Atrial fibrillation is a strong pre-disposing and treatable causative factor for a stroke. This was seen in the univariable analysis but surprisingly not in the multivariable analysis. The plausible explanation for this is that we measure atrial fibrillation at the time of implant and have no records of atrial rhythm for all patients years later when the risk for stroke presents. It is reasonable to believe that quite a few patients have developed atrial fibrillation after the implant and not received adequate treatment. This hypothesis is supported by the fact that only 42% of patients with ischemic stroke were on OAC/NOAC. This observation warrants further studies on the low grade of anticoagulation in these stroke patients.
A retrospective registry-based study is limited by the amount and quality of data available. The strength of this study is its comprehensiveness, where all TAVR procedures in Sweden during the study period were included and where we were able to cross-reference the SWEDEHEART data with Riksstroke and National Patient Registry: three registries with a high level of completeness and accuracy (15, 16, 21, 27). The primary weakness is shared with all registry-based studies, i.e., incompleteness or inaccuracy of data depending on human factor or missing information. Despite a relatively large sample of 4000 + patients, a larger cohort would have yielded more robust data, but as all procedures in Sweden were included, a larger dataset was not possible. With the increasing number of TAVR, a study follow-up at 5 years would probably increase the number of individuals by a factor of three and would also have more individuals in the later follow-up period. We used the general population as bench-mark, but the best comparison would have been to create a cohort of SAVR patient that exactly matched our population. However, this is close to impossible to perform as most TAVR patients in this study were in prohibitive risk-category where no matching cases can be found in the SAVR population. Also, many patients are burdened by co-morbidities that do not show up in registries (frailty, malignancy, liver function cognitive function, etc.) and matching will inherently be skewed. One of the limitations is the lack of data on anticoagulation in the period after TAVR. Another issue that can be raised is the competing risk for death in this type of patient cohort. However, competing risk analysis did not change the spectrum of risk factors for stroke (eTable 7).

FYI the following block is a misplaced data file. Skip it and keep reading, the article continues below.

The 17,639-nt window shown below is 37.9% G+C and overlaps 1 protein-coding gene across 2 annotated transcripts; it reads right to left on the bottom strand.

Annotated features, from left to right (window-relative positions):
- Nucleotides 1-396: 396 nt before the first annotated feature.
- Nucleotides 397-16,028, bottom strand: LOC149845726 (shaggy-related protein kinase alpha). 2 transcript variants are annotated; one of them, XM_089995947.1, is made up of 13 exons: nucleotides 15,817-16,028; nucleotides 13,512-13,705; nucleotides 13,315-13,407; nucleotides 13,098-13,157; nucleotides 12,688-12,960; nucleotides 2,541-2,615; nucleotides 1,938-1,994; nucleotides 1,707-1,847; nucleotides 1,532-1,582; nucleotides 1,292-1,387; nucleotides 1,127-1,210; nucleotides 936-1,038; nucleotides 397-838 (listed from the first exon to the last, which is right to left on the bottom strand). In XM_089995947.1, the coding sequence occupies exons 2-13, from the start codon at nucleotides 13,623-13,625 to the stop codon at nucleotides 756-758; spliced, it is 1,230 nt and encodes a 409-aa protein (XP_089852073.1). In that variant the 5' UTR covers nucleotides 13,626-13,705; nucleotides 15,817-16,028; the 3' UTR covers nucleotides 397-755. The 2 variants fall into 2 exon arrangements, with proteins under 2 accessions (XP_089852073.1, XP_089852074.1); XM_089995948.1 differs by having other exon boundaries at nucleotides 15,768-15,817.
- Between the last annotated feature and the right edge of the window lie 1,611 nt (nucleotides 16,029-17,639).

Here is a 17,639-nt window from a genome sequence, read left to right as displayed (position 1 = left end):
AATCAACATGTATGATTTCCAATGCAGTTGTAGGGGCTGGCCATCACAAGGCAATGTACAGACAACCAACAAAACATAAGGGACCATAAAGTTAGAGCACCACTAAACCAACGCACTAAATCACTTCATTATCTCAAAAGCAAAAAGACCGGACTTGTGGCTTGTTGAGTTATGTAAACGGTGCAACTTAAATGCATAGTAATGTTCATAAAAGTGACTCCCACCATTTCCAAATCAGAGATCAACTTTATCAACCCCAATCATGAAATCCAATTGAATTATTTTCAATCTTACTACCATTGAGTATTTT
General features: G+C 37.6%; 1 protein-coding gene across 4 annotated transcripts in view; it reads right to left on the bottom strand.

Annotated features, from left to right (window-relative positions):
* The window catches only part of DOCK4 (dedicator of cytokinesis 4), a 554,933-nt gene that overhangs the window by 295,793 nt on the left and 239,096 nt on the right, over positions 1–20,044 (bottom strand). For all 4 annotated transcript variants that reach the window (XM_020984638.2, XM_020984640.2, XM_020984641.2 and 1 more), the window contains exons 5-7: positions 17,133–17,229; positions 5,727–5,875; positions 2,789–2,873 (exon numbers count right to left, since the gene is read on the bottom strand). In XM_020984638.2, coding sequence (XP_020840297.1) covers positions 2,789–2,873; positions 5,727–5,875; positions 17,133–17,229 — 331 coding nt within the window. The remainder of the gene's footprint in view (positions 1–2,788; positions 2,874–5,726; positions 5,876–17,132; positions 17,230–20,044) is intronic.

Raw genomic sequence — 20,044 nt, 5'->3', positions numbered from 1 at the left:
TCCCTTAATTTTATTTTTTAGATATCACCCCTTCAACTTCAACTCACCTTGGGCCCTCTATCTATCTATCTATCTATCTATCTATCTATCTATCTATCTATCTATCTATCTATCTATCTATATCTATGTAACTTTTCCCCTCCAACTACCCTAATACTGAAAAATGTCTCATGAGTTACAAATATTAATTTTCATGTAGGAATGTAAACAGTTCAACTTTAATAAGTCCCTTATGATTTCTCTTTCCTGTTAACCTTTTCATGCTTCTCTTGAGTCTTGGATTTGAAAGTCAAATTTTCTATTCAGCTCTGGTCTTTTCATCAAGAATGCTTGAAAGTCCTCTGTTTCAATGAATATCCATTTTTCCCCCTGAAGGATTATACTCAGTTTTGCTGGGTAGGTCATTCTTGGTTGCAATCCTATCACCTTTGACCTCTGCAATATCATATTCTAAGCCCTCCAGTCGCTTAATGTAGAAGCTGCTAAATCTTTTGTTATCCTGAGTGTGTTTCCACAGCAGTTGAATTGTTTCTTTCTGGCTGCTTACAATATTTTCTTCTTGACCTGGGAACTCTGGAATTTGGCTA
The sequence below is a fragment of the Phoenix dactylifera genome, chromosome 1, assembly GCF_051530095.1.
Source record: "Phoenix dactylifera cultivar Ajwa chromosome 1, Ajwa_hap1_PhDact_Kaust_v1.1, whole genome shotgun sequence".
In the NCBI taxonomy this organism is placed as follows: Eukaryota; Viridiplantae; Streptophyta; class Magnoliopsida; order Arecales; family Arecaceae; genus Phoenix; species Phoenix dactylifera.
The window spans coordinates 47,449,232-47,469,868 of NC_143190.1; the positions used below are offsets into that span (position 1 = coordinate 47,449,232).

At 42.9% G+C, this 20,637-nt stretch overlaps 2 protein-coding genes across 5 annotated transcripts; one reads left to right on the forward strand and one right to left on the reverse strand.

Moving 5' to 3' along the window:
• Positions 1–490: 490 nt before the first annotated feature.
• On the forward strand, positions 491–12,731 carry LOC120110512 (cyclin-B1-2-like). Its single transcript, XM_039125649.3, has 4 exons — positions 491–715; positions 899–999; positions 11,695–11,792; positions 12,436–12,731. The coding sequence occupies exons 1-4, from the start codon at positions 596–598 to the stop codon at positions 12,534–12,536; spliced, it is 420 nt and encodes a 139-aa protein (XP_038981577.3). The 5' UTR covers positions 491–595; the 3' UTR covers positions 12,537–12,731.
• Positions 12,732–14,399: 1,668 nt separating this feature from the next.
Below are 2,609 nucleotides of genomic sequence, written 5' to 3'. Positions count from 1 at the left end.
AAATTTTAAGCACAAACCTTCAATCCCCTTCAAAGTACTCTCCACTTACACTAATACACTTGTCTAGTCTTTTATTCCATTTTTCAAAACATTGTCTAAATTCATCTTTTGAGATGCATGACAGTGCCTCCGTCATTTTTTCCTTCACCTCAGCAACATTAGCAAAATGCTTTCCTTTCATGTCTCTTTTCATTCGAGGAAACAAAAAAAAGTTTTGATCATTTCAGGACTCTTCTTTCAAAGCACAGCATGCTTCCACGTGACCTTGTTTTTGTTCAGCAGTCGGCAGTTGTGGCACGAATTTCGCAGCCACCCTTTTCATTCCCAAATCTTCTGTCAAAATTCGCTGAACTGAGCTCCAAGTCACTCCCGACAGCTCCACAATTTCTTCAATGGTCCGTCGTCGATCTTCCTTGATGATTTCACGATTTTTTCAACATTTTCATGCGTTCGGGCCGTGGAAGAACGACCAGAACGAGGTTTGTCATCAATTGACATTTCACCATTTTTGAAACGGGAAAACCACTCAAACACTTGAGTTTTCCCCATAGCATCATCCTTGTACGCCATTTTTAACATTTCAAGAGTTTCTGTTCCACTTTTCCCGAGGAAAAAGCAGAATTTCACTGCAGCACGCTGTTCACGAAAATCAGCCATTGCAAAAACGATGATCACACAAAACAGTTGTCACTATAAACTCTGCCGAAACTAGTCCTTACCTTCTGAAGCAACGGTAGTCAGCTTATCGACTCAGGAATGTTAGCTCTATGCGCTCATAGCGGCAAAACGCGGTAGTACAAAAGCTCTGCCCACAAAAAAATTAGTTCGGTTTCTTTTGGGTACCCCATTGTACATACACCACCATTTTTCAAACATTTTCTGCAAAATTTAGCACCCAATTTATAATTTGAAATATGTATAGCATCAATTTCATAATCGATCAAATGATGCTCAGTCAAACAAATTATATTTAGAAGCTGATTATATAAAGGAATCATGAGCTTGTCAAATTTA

In this study, we could demonstrate an increased risk of stroke in this patient category, but it was unclear whether this was dependent on the TAVR valve per se or the higher frequency of pre-disposing risk factors in this cohort. In any case, the risk increase is modest and should not affect decision-making in the treatment of aortic valve stenosis.